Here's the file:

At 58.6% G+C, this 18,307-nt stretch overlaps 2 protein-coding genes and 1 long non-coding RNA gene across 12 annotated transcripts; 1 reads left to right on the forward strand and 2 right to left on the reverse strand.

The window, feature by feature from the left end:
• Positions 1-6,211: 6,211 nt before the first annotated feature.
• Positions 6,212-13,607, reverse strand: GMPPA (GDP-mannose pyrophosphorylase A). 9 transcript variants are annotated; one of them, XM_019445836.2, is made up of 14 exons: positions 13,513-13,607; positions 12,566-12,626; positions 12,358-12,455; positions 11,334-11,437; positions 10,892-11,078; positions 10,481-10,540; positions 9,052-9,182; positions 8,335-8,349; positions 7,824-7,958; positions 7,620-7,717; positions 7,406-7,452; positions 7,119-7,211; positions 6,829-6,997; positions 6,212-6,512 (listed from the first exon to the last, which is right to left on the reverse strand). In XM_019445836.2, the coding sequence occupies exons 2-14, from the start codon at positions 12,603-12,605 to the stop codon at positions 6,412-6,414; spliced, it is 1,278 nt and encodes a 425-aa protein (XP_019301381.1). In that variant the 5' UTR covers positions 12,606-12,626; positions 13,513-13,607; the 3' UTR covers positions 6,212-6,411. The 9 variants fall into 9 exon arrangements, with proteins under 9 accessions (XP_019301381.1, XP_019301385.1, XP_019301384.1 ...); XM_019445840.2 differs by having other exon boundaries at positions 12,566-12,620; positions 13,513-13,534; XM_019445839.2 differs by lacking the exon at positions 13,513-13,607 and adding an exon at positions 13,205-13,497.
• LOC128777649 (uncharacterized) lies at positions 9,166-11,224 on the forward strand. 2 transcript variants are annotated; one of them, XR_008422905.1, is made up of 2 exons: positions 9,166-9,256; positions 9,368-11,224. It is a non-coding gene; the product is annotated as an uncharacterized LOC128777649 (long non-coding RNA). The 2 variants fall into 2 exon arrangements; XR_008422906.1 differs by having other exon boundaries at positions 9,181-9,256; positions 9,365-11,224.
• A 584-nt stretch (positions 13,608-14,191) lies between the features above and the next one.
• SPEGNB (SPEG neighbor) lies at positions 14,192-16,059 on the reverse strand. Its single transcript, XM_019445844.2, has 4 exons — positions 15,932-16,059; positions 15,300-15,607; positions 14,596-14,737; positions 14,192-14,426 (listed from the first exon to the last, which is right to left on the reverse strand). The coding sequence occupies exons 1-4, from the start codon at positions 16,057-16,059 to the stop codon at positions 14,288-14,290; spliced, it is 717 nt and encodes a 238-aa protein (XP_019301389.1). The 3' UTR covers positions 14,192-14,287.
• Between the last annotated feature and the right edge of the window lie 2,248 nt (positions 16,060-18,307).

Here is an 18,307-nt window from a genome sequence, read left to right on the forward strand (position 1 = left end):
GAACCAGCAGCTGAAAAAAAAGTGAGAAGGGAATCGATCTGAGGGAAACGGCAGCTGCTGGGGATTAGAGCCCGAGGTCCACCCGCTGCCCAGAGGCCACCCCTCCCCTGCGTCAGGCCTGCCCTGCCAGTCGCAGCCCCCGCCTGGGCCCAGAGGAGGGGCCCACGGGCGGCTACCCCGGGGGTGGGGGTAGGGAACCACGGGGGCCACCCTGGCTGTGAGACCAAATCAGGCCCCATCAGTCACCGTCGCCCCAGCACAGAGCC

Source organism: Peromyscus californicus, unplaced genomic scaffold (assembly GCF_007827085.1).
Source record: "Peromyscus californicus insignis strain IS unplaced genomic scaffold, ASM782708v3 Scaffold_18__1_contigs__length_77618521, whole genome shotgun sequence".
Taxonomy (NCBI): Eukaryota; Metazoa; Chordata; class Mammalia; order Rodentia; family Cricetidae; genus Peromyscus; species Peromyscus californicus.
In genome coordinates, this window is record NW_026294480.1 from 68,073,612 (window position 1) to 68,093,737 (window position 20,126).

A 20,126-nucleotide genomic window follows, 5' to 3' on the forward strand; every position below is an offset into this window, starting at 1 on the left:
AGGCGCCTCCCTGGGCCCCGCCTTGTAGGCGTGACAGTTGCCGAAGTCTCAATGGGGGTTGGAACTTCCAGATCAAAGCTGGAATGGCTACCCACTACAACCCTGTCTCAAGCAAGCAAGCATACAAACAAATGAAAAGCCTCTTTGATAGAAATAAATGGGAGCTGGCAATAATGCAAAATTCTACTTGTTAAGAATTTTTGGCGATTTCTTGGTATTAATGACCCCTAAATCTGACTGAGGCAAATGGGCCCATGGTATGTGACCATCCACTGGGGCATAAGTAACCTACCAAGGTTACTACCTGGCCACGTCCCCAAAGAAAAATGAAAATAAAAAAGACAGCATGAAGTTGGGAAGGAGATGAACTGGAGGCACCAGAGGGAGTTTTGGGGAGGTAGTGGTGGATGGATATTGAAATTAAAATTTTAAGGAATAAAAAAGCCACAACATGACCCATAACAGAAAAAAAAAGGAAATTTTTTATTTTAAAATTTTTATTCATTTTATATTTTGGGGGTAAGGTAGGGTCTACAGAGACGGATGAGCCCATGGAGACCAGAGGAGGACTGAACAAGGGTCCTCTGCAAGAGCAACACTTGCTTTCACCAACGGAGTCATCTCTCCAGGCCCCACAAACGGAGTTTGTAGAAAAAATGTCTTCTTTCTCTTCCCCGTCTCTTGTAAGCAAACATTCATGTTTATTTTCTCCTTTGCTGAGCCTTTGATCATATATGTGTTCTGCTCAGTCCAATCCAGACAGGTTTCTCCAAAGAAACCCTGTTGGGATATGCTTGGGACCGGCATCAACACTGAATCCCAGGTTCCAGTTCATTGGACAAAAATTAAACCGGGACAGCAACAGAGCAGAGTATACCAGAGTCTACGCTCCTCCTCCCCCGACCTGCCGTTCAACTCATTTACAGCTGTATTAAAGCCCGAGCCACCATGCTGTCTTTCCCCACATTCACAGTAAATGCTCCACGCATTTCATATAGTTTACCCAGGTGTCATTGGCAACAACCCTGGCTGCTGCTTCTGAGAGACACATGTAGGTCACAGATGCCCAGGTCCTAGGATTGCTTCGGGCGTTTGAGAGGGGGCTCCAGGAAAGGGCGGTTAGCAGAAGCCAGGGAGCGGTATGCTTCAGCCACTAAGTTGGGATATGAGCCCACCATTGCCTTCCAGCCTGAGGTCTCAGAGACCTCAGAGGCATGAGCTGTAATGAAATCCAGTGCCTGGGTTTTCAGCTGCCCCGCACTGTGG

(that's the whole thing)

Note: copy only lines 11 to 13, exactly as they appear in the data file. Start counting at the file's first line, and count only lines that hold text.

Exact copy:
Source organism: Peromyscus californicus, unplaced genomic scaffold (assembly GCF_007827085.1).
Source record: "Peromyscus californicus insignis strain IS unplaced genomic scaffold, ASM782708v3 Scaffold_18__1_contigs__length_77618521, whole genome shotgun sequence".
Taxonomy (NCBI): Eukaryota; Metazoa; Chordata; class Mammalia; order Rodentia; family Cricetidae; genus Peromyscus; species Peromyscus californicus.